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Reader Walter wrote:
Thanks Gayle, I’ve enjoyed your work. It makes MY head spin.. I see the term “spokesperson” used often. I’ve seen it more frequently in use by government agencies and utilities. The Pentagon or the White House are just a few examples of those who use spokesmen (or women). It’s pretty obvious that they often spin the story either by omission or parsing words. (They do you and your profession a disservice.) The door then revolves and these spokes people then turn out to be journalists in the main stream media (MSM). I suppose that this is one factor in the increasing popularity of the blogosphere, portals to “alternate sources of information.” I’d welcome your thoughts.
Walter, my response might surprise you a little. I do credit the explosion in so-called citizen journalism to the biases of the mainstream media the public feels has been shoved down its throat for so many years. There are some terrific resources to be found in the blogosphere. But there’s a huge discrepancy in reliability out there and the public doesn’t always know the difference.
It’s a funny thing to me. The public complains about biased reporting … and then seeks out information full of nothing BUT bias on blogs and web sites of unknown origin. The best citizen journalism follows the best practices of good mainstream journalism: It’s sourced, it’s factual, and there’s a byline from a real person. We have to be discerning as information consumers.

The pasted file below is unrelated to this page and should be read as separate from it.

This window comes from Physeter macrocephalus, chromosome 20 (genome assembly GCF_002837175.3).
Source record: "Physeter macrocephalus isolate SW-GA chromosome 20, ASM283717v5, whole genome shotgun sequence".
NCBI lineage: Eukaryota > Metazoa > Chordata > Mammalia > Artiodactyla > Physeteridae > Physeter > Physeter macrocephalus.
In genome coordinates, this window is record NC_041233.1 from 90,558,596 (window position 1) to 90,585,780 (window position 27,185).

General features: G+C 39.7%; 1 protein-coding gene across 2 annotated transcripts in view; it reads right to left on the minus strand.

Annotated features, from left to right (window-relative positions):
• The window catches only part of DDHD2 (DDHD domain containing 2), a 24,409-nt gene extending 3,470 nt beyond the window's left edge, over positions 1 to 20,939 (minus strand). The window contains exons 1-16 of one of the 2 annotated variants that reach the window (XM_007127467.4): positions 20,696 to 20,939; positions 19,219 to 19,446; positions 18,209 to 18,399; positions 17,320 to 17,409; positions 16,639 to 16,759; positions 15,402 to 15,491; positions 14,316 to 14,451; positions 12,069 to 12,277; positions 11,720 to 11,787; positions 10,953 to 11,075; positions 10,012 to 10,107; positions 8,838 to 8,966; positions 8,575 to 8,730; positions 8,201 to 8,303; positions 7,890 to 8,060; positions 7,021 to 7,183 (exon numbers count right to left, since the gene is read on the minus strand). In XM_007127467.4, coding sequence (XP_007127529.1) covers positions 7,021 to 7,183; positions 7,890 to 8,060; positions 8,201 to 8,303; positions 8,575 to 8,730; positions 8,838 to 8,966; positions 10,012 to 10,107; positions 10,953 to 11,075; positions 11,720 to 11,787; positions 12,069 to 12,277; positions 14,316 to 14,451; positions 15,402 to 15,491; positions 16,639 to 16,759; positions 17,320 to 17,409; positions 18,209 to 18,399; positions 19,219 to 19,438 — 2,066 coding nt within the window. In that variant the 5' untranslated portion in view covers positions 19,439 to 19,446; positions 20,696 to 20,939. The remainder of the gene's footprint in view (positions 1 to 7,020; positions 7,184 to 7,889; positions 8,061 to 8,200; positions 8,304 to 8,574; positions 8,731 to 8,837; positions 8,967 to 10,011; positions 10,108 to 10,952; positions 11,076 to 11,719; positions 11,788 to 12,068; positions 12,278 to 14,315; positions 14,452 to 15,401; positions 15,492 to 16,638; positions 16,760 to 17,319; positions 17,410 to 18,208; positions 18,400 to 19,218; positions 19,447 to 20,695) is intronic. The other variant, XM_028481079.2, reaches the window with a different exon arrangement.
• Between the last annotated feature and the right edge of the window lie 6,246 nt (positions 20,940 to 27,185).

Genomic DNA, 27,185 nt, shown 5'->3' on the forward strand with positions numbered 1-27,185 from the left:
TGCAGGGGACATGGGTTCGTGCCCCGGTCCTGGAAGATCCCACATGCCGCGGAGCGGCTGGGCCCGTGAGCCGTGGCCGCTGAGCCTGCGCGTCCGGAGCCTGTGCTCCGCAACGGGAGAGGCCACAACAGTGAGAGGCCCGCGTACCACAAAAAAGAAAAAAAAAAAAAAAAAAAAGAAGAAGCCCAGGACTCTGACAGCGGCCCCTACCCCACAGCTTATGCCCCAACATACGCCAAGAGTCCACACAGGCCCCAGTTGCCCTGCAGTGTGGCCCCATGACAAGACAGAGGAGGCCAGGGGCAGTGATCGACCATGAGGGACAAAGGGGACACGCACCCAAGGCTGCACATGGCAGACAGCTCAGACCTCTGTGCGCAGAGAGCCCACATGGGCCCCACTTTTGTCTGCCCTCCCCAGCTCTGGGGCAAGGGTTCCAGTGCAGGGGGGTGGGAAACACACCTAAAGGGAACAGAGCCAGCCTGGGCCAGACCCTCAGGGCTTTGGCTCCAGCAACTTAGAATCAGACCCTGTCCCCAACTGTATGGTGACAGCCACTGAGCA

It frustrates me when a blogger hiding behind the shield of anonymity repeats outright lies about an organization I work with and people accept it as the truth. There’s virtually no recourse other than to try and disseminate the facts, hoping the site’s readers might do the legwork they once counted on journalists to do for them and check it out for themselves. But they rarely do.
Professional journalists who are trained how to source facts, provide balance and see through smokescreens are feeling the heat as their organizations are losing audiences to alternative sources of ungrounded information that shouldn’t be confused with news. Ironically, they end up being forced to do more with less to keep up: more story production with less resources and less time (with less pay, of course), and the news product suffers for it. Good journalists get fed up and quit. A lot become — surprise! — public relations people.
We’re closing in fast on a day when we have nothing left but opinion passing itself off as news … which is what everyone was upset with in the first place.
— GAYLE LYNN FALKENTHAL